Labour has been handed a double ‘glitter bomb boost’ in the polls after its annual conference was targeted by a confetti-wielding protester.
A 28-year-old man was arrested after he rushed the stage before Sir Keir gave his big pitch to be Britain’s next prime minister on Tuesday. yelling that ‘democracy is in crisis’ as he poured the sparkly material over the opposition leader unchallenged.
Sir Keir – who still appeared to have some glitter on his face the following day – joked about the experience, saying it would take more than one ‘idiot’ to derail his plan to take power at the next election.
And it appears voters liked his reaction to what could have been a serious security lapse. His net approval rating has risen nine points, to 1 per cent (35 per cent approve, 34 per cent disapprove). This includes an 18-point increase in approval from 2019 Conservative voters.
In contrast, Rishi Sunak‘s approval rating is -24.
Sir Keir Starmer’s party extended its lead over the Tories by two points to 16, while he himself saw his personal rating improve, according to Opinium.
His net approval rating has risen nine points, to 1 per cent (35 per cent approve, 34 per cent disapprove). This includes an 18-point increase in approval from 2019 Conservative voters.
In contrast, Rishi Sunak’s approval rating is -24.
Starmer has also seen a boost in how the public perceive his leadership attributes, with 37 per cent agreeing he is competent and can be trusted to make big decisions, an increase of seven points in a week.
James Crouch, head of policy and public affairs at Opinium said: ‘Conference season has ended with a return to solid double-digit leads for Labour. But it has been an especially good week for the Labour leader himself.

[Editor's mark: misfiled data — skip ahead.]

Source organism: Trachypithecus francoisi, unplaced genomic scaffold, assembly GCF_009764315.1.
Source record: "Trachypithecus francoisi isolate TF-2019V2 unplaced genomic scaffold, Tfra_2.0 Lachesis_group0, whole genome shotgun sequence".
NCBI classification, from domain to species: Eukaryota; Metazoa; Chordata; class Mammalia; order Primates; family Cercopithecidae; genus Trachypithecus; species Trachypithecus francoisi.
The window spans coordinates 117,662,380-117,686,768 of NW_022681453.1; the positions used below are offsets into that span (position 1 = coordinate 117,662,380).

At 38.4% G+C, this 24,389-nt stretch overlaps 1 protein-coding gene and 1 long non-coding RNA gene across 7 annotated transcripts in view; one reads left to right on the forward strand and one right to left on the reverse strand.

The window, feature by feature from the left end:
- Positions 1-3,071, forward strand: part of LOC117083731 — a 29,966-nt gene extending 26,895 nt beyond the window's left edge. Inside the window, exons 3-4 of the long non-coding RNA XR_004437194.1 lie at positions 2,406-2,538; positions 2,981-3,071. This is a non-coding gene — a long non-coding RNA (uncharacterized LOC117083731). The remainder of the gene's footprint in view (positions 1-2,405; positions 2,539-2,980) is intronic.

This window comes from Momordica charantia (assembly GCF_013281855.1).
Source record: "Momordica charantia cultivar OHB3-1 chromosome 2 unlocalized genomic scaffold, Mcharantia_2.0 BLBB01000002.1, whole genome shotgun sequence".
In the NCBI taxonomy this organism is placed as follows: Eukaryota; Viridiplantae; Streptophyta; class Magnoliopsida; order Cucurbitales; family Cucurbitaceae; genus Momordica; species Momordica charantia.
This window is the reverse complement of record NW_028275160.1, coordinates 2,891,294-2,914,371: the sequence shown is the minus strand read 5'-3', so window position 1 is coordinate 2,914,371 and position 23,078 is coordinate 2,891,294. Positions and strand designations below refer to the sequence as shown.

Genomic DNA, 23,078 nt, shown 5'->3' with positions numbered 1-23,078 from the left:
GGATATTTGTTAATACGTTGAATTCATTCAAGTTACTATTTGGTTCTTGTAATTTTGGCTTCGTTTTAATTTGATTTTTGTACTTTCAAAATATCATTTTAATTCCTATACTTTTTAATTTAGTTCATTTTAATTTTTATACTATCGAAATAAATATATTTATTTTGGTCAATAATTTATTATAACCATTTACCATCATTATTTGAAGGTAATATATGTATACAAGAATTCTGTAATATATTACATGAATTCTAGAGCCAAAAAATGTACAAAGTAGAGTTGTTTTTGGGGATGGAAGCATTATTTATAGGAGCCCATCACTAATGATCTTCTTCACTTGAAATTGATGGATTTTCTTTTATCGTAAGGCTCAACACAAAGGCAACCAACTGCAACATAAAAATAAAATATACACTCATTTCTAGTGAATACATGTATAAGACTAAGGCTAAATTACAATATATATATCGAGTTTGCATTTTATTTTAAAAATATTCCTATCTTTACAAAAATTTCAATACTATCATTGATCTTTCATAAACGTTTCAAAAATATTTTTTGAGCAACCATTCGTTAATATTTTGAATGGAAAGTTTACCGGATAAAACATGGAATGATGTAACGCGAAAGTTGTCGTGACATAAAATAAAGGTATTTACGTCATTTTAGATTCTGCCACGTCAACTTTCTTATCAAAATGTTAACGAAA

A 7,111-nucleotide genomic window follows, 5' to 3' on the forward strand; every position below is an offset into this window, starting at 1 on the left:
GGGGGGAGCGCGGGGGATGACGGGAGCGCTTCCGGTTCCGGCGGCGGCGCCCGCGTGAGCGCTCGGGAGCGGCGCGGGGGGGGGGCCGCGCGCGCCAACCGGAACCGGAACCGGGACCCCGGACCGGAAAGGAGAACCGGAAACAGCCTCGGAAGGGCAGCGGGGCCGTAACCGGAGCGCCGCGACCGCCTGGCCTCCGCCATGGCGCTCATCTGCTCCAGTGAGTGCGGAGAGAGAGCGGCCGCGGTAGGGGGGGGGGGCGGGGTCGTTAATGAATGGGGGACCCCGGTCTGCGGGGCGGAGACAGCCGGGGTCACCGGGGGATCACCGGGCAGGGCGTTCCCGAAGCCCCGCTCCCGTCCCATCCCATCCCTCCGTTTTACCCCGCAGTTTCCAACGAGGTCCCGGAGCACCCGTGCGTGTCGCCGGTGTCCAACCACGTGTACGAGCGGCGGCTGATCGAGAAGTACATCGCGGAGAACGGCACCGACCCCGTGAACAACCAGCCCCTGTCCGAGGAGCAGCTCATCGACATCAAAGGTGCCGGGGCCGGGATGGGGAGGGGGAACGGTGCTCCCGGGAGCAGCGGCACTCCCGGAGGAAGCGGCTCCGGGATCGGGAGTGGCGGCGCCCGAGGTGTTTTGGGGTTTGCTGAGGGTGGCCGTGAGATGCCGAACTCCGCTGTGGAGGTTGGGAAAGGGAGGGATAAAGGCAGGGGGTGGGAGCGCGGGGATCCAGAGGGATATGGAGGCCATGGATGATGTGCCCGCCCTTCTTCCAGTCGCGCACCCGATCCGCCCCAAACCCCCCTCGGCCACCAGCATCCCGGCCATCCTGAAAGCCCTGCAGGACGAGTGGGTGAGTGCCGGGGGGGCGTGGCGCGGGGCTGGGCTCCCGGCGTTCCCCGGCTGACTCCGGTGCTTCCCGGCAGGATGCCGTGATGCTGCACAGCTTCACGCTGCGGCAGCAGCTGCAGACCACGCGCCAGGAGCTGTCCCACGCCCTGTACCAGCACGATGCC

‘It appears the ‘glitter bomb’ protest and his reaction to it has helped to boost his own ratings and enable his speech to cut through when the news focus has shifted to the Middle East.’
Sir Keir gave the chilling warning about the health service – reminiscent of Tony Blair‘s ’24 hours to save the NHS’ in 1997 – as he claimed the ‘tide is turning’ for the party.
The Opposition leader insisted he is the person to ‘heal’ the country – but warned it will require a ‘decade of national renewal’. He also confirmed that Labour wants to declassify ‘low quality’ parts of the green belt, dismissing it as the ‘grey belt’ and saying he would ‘bulldoze’ through planning restrictions.
Sir Keir made another effort to distance himself from the Corbyn era, insisting that reform did not mean a ‘cheque book state’ and playing down the prospect of tax hikes. On Israel, he challenged pro-Palestinian activists by boldly branding Hamas ‘terrorists’ for the bloody attacks on civilians.
The Tories complained that Sir Keir had not mentioned immigration, although there was a brief reference to ‘movement of people’ due to climate change.
It came after a separate poll showed a small narrowing of the Labour lead to 15 percentage points, and backs the Prime Minister’s view that ‘a man is a man and a woman is a woman’.
A total of 35 per cent of voters polled by Deltapoll for the Mail on Sunday agreed that a woman was ‘a human being characterised by female biology’, while just 14 per cent said that ‘trans women are women’. The use of woke terms such as ‘pregnant person’ is supported by just 11 per cent: 81 per cent want to talk about a ‘pregnant woman’.
Several Tory attack lines are also supported by the findings, including that Sir Keir is ‘Mr Flip-flop’ over his policy U-turns. While 37 per cent think he ‘sticks to the decisions he has made’, 42 per cent say that he ‘changes his mind’.
He is also decreed to be a ‘weak leader’ by 43 per cent and to have ‘no real vision for the future of the United Kingdom’.
Unfortunately for Mr Sunak, he is also found wanting on flip-flops, being a weak leader and having no vision.
The millionaire PM’s worst rating is on ‘understanding the problems of ordinary people’ – just one quarter think that he does, while 64 per cent say that he is ‘out of touch with ordinary people’.
Content source – www.soundhealthandlastingwealth.com